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Archive for Wednesday, December 13, 2006

Thousands of Mexican troops begin drug eradication campaign

December 13, 2006

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— Thousands of troops rolled into a key Mexican drug stronghold Tuesday to set fire to marijuana and opium fields and round up traffickers, sent by President Felipe Calderon to restore order in a region where smugglers have defied authorities with beheadings and large-scale drug production.

Navy ships were patrolling the Lazaro Cardenas port, a hub for drugs arriving from Central America and Colombia on their way to the United States.

Cornelio Casio, one of several generals overseeing the operation in the western state of Michoacan - Calderon's home state - said 6,500 soldiers and federal police were deployed.

"We aren't going to lose any time," he said. "We are completely focused on this war."

The campaign echoes crackdowns by previous Mexican presidents who repeatedly ordered mass firings of drug-corrupted police, revamped courts, sent thousands of troops to battle traffickers and accelerated drug seizures - without making much of a dent in the quantity of narcotics crossing the U.S.-Mexico border.

In an interview Tuesday with the Televisa network, Attorney General Eduardo Medina Mora said the operation was aimed at "reconquering territory" controlled by drug gangs.

"It's not just a war against drug lords," he said. "It's a war against the entire criminal structure."

Calderon brushed aside concerns the crackdown could lead to violations of human rights and claim innocent victims.

Mexican federal police conduct a checkpoint in the city of Apatzingan, Mexico. Thousands of Mexican troops and law enforcement officers were sent Tuesday to the key drug stronghold in western Mexico.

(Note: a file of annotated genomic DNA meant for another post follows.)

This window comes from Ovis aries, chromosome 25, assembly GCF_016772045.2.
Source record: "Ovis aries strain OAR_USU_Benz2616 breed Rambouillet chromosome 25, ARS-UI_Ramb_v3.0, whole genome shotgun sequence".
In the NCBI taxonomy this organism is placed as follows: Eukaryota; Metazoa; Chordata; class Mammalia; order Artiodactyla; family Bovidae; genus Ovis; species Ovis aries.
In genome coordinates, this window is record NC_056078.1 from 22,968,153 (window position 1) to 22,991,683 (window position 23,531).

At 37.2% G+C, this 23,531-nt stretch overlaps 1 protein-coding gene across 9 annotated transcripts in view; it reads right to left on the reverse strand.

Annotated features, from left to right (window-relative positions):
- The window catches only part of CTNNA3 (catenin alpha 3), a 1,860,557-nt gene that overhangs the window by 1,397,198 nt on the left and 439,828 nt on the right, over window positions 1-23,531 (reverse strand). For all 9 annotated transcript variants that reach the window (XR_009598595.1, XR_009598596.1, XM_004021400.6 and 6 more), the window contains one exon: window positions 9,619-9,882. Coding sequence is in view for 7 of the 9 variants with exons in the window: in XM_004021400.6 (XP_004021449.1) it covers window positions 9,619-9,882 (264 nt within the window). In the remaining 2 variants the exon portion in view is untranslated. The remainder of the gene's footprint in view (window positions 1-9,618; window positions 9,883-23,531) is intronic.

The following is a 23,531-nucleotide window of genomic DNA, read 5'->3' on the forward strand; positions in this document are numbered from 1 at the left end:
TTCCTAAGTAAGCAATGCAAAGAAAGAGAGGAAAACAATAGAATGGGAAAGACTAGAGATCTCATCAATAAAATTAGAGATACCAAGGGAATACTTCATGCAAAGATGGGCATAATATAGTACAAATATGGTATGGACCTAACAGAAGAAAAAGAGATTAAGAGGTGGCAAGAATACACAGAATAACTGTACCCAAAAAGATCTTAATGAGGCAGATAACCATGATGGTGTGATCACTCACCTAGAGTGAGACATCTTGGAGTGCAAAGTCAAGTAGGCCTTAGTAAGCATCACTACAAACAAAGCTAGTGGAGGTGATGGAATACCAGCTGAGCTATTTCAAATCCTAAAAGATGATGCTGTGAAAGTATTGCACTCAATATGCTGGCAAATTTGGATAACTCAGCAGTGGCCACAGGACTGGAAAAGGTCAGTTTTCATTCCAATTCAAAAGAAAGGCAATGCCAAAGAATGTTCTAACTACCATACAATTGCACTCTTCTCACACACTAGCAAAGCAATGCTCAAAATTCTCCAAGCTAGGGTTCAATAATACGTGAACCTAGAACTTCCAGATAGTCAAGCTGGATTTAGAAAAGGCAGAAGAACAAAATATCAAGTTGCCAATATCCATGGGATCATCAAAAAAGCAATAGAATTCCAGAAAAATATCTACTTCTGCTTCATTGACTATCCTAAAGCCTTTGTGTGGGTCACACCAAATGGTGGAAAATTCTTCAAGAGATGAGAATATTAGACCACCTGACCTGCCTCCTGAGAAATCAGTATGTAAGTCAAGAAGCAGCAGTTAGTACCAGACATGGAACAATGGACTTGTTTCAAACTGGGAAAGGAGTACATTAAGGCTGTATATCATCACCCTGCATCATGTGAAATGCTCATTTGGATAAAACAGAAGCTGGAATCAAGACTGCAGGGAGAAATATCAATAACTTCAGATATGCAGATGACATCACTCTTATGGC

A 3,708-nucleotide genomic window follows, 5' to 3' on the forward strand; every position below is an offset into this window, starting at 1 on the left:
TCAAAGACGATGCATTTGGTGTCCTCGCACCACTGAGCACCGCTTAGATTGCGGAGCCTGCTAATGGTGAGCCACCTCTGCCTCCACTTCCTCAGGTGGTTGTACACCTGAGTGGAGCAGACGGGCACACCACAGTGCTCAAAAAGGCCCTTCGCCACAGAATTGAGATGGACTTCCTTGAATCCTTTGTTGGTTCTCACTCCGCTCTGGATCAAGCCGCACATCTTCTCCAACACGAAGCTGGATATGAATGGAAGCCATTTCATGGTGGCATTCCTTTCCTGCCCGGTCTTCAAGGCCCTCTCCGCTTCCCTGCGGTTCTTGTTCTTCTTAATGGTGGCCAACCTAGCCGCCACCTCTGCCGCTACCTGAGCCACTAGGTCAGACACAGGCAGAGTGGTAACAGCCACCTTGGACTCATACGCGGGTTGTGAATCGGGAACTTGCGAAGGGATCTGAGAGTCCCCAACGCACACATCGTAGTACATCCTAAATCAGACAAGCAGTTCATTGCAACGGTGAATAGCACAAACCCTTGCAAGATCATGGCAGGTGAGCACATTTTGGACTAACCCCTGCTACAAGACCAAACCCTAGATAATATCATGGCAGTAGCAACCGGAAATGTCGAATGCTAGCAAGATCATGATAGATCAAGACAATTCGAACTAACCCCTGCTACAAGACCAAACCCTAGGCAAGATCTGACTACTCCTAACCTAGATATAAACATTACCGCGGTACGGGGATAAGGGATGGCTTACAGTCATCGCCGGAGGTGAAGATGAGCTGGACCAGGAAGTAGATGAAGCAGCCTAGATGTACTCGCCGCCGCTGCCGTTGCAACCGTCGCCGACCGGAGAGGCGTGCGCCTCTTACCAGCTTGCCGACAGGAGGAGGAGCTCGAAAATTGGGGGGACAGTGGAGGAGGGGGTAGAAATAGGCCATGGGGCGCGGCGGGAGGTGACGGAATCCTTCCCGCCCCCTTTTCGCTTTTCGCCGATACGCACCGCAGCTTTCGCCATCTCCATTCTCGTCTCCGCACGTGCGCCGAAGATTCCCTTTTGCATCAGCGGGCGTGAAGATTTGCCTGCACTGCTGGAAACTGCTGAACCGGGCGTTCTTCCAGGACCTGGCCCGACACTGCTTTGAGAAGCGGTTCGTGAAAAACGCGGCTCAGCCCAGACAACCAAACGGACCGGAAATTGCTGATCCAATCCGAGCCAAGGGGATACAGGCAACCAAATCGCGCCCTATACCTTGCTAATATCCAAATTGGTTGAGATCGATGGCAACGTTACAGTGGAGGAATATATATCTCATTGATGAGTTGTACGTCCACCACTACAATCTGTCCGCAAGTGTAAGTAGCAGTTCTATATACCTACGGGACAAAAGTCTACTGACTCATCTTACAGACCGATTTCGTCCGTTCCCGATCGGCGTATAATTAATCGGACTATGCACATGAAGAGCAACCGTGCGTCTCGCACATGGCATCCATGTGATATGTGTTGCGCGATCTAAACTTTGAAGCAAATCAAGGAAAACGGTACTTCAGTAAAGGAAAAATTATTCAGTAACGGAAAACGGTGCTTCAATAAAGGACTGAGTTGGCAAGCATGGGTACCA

Mexican federal police conduct a checkpoint in the city of Apatzingan, Mexico. Thousands of Mexican troops and law enforcement officers were sent Tuesday to the key drug stronghold in western Mexico.

"It's about recovering the calm, day-to-day life of Mexicans who live in the state," he said Tuesday.

Calderon took office Dec. 1, promising to fight the execution-style killings, corrupt police and defiant gangs that plagued Vicente Fox's presidency. Calderon has budgeted more funds for law enforcement and appointed a hard-line interior secretary, Francisco Ramirez Acuna.

U.S. Ambassador Tony Garza repeatedly has expressed concern about the rising violence, some of which has spilled into the United States, and the State Department has warned U.S. citizens about travel to Mexico.

Warring cartels have killed at least 2,000 people this year and forced Fox to send troops into the border city of Nuevo Laredo and the beach resort of Acapulco.

But those efforts failed to deter traffickers, who have left human heads outside government offices accompanied by written warnings. One recent message in Michoacan read: "See. Hear. Shut up. If you want to stay alive."

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